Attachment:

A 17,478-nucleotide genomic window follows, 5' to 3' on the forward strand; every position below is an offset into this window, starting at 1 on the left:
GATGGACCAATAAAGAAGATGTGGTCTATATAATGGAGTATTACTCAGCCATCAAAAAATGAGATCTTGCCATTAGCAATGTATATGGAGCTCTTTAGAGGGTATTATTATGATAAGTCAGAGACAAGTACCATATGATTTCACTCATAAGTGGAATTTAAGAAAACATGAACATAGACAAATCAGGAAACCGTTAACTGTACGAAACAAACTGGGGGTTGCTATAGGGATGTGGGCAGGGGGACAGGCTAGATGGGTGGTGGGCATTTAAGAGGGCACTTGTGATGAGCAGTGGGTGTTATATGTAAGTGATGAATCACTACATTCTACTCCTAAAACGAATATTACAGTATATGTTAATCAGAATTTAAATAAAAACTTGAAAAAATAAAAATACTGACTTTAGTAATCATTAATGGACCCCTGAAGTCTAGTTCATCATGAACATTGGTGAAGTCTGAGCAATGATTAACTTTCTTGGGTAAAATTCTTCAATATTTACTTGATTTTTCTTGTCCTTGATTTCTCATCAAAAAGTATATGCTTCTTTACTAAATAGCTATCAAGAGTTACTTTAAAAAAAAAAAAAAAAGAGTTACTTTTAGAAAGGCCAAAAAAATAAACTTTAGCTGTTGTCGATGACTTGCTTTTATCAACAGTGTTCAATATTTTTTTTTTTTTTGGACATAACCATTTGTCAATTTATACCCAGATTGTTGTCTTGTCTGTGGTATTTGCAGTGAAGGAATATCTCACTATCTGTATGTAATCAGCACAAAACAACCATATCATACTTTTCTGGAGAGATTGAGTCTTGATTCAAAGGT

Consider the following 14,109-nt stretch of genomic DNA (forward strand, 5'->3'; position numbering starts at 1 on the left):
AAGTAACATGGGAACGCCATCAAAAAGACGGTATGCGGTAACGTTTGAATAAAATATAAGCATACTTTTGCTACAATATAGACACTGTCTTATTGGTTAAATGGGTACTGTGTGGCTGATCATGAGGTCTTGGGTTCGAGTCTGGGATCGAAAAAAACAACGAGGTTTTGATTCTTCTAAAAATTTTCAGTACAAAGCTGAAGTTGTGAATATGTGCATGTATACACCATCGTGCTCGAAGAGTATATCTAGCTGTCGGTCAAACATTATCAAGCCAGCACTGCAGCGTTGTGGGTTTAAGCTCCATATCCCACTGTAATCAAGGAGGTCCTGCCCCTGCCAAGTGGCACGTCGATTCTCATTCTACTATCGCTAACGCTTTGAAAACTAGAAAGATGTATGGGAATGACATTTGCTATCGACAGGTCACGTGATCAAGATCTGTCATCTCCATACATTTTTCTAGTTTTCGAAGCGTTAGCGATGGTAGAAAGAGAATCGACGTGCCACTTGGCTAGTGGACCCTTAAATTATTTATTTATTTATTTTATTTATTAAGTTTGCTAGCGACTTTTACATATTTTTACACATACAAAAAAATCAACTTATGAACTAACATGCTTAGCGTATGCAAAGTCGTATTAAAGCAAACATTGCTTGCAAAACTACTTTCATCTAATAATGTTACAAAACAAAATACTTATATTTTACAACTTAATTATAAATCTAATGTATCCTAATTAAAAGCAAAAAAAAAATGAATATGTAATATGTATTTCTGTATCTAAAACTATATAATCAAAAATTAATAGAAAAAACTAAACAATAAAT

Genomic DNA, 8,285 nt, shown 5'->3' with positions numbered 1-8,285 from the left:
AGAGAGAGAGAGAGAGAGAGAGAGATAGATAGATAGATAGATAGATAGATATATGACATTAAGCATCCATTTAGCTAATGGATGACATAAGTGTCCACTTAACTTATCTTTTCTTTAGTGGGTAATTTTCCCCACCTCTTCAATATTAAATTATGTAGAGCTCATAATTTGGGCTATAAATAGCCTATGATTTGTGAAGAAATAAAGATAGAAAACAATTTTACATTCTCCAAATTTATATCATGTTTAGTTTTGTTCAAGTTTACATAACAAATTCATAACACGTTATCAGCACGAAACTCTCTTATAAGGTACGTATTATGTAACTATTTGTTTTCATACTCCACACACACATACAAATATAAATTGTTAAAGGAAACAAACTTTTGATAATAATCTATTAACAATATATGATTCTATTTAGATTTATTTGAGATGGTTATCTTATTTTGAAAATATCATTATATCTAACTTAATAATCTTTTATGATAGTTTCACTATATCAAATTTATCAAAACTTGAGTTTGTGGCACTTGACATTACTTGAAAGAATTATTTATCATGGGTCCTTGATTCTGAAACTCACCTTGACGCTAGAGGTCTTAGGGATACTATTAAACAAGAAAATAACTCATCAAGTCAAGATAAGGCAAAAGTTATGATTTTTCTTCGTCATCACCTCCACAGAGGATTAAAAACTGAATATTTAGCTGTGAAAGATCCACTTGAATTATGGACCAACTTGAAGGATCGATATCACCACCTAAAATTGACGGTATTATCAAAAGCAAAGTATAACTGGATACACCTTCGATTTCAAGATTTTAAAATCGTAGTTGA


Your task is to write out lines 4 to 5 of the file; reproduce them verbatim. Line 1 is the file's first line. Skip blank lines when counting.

AAGTAACATGGGAACGCCATCAAAAAGACGGTATGCGGTAACGTTTGAATAAAATATAAGCATACTTTTGCTACAATATAGACACTGTCTTATTGGTTAAATGGGTACTGTGTGGCTGATCATGAGGTCTTGGGTTCGAGTCTGGGATCGAAAAAAACAACGAGGTTTTGATTCTTCTAAAAATTTTCAGTACAAAGCTGAAGTTGTGAATATGTGCATGTATACACCATCGTGCTCGAAGAGTATATCTAGCTGTCGGTCAAACATTATCAAGCCAGCACTGCAGCGTTGTGGGTTTAAGCTCCATATCCCACTGTAATCAAGGAGGTCCTGCCCCTGCCAAGTGGCACGTCGATTCTCATTCTACTATCGCTAACGCTTTGAAAACTAGAAAGATGTATGGGAATGACATTTGCTATCGACAGGTCACGTGATCAAGATCTGTCATCTCCATACATTTTTCTAGTTTTCGAAGCGTTAGCGATGGTAGAAAGAGAATCGACGTGCCACTTGGCTAGTGGACCCTTAAATTATTTATTTATTTATTTTATTTATTAAGTTTGCTAGCGACTTTTACATATTTTTACACATACAAAAAAATCAACTTATGAACTAACATGCTTAGCGTATGCAAAGTCGTATTAAAGCAAACATTGCTTGCAAAACTACTTTCATCTAATAATGTTACAAAACAAAATACTTATATTTTACAACTTAATTATAAATCTAATGTATCCTAATTAAAAGCAAAAAAAAAATGAATATGTAATATGTATTTCTGTATCTAAAACTATATAATCAAAAATTAATAGAAAAAACTAAACAATAAAT

Genomic DNA, 8,285 nt, shown 5'->3' with positions numbered 1-8,285 from the left: